To this day, it is not clear how the virus spreads.

“Yes, sexual activity has been noted to be a transmission method for the virus, but that is not to say that a person cannot be exposed to the virus in some other way. This is merely the most commonly seen form of transmission. It could also be caused because of smoking or lifestyle choices,” explains Dr Hema. “It comes down to how you explain this to people and make them understand that this vaccine is being administered for good reason.”

Opposition to the vaccine

Most obstetricians and gynaecologists recommend that their patients get the vaccine. “Have you ever heard of a vaccine for cancer?” Dr Hema Divakar asks. “If there are preventive measures available for the dreaded ‘C’ word, then shouldn’t we be taking it?”

But, in spite of the repeated reassurances from doctors, there are several factors which also prove to be a hindrance to including the vaccine into the immunisation schedule. One such reason is its cost. The vaccine is usually administered over 2 to 3 sittings, depending on which one is given, and each time the price can range from Rs 2,000 to 3,000, which is steep for many people, automatically pushing it out of their reach.

Additionally, certain right-wing groups have been opposing the virus citing ‘moral reasons,’ claiming that if young girls are given the vaccine, it would encourage them to be sexually active, whether married or not. The Swadeshi Jagran Manch, an affiliate of the RSS, had even written to Prime Minister Narendra Modi claiming that including the vaccine in the Universal Immunisation Programme would be an ‘unmitigated disaster’.

Doctors rubbish these claims and state that it is wrong to view the vaccine and virus only from a platform of sexual activity. “This is a tested, proven way to prevent the onset of cervical cancer. We should look at it as a method of tackling the menace that is cervical cancer rather than anything else,” says Dr Tejeswini.

Pap smears and screening

Dr Tejeswini further explains that while the vaccine is the only method to prevent the onset of HPV-related cervical cancer, screening must be undertaken frequently to ensure that the woman is healthy.

“I recommend my patients to come in for regular check-ups, and we encourage them to do pap smears at least every 2 to 3 years,” she says.

The Papanicolaou test, or ‘pap test/smear’, is a simple screening test for cervical cancer. Using a pap smear kit, the doctor will collect cells from a woman’s cervix, which are then spread on a microscope slide, fixed with a fixing agent and sent to the pathology lab for testing. Pathologists examine the slide under a microscope to determine whether there is any abnormality.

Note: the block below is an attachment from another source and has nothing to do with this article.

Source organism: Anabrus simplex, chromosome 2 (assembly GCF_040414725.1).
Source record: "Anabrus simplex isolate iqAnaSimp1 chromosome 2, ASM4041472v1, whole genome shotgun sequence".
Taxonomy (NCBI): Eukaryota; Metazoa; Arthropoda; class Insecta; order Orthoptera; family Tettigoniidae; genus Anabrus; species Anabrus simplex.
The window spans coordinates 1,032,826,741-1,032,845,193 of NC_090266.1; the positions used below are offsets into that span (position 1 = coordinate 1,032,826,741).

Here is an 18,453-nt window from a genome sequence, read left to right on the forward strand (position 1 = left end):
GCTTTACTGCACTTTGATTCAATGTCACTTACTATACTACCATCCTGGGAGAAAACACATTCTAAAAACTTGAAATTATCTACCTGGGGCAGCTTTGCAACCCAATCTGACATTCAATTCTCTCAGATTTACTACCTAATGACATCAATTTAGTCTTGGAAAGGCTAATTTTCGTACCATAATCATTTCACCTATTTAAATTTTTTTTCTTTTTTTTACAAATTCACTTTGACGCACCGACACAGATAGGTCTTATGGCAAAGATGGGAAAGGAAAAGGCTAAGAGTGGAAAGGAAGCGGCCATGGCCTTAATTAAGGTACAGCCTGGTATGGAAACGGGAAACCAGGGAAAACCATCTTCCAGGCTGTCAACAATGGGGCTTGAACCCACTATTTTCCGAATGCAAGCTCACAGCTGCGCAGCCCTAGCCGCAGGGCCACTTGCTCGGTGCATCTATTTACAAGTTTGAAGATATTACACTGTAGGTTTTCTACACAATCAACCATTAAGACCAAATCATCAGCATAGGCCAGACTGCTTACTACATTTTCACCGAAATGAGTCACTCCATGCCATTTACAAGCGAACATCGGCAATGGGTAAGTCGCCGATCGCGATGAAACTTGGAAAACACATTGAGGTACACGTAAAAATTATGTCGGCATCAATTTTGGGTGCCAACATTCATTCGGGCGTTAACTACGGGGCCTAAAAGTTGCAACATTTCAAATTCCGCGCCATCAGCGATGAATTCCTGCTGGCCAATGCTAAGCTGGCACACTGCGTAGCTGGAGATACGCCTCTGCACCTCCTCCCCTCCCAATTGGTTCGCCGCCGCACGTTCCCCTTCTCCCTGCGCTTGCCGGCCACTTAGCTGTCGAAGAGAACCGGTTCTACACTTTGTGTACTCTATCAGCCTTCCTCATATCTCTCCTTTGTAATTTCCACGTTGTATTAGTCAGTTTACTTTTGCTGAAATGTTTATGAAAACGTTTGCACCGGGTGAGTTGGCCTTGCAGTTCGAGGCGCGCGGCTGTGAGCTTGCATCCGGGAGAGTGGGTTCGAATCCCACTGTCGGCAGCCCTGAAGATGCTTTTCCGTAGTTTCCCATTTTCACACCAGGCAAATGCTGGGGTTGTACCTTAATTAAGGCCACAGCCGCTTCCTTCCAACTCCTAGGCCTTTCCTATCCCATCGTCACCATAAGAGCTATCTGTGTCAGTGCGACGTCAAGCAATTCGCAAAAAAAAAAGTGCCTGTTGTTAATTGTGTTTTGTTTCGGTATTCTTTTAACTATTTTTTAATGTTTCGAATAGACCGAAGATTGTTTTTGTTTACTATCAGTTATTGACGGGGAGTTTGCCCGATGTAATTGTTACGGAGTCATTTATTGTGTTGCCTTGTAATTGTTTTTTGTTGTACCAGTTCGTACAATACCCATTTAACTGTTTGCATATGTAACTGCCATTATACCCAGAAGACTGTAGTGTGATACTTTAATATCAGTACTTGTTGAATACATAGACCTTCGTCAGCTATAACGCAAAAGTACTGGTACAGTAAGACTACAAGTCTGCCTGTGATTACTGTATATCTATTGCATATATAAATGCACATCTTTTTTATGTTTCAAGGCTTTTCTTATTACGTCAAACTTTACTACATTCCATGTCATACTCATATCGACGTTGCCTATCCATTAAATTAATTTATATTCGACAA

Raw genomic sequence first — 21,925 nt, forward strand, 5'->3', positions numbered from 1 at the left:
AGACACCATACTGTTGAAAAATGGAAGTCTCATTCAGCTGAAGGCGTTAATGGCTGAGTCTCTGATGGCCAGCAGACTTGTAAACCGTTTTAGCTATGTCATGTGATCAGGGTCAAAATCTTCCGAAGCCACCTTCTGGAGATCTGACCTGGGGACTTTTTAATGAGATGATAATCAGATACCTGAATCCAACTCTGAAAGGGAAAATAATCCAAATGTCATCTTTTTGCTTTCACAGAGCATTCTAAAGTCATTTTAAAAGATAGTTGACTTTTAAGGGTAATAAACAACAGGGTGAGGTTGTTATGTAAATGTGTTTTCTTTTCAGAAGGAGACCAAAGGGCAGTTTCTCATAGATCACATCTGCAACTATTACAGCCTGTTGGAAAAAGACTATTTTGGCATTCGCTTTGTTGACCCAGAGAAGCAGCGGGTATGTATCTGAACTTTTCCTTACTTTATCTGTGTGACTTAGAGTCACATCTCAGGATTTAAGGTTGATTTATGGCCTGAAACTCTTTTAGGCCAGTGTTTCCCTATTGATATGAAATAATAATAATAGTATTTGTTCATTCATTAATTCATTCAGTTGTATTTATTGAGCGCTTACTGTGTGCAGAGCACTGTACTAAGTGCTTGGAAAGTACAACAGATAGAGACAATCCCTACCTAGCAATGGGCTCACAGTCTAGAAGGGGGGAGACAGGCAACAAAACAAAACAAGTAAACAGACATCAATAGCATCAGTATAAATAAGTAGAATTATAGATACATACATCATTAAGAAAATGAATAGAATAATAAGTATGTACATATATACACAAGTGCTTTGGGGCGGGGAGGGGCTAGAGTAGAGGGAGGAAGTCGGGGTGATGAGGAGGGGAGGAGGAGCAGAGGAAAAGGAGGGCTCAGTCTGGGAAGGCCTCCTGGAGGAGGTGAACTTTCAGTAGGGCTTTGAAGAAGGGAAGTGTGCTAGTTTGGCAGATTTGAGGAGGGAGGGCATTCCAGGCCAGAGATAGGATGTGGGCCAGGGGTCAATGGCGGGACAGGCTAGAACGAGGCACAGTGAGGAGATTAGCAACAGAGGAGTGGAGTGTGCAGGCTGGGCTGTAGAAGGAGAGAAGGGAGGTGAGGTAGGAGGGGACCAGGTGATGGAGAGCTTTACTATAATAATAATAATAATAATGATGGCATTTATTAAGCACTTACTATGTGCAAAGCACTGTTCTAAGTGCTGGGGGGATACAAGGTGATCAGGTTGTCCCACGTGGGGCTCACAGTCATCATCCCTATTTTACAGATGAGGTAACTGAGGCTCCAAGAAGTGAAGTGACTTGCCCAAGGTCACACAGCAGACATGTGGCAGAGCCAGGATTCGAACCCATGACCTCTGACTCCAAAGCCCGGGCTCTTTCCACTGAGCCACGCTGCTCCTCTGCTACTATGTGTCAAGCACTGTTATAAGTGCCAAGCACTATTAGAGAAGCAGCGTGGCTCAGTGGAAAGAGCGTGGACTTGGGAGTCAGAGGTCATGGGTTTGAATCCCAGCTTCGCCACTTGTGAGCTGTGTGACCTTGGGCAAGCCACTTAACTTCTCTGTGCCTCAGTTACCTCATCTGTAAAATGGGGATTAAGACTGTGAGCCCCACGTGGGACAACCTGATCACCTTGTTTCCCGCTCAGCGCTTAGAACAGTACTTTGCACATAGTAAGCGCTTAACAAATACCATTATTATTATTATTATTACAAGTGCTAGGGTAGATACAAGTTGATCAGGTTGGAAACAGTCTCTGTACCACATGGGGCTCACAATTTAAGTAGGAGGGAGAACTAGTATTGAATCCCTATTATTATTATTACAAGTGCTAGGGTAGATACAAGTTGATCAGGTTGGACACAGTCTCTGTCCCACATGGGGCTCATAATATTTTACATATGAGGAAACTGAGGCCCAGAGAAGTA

“If the cells look normal and healthy, then there is nothing to worry about, but if we catch any odd or unhealthy looking cells, we have to stage them and determine what they are, then we inform the clinician and further tests may be ordered,” explains pathologist Dr K Akshaya from Chennai.

Should the pap smear test come back with an abnormal result, further work is done. Dr Sapna tells TNM how a colposcopy is undertaken in such an event. “It is similar to the pap smear, but we use a type of magnifying glass to see if there are any obvious abnormalities. If needed, during the colposcopy, we can also send a sample of the biopsy to the lab, which will give us a better idea about what we are dealing with.”

If the biopsy returns positive for cervical cancer, or premalignant lesions of the same, doctors will have to determine what the best choice of treatment is, given the woman’s general condition.

“When we know that cervical cancer is predominantly caused by HPV and we know that there is a vaccine available for it, which is an effective tool against the disease, it should definitely be made available for all to access. Today we might think that it’s Rs 2,000 per injection, but long term, if someone is diagnosed with cervical cancer, the treatment costs would definitely be a lot more,” says Dr Hema.

“This is an important breakthrough in science and we must take advantage of it,” she adds. “India was one of the last countries in the world to eradicate polio. Many countries are undertaking mass vaccination programmes to fight cervical cancer and you can see a drop in the incidence of the disease there. India shouldn’t be left behind.”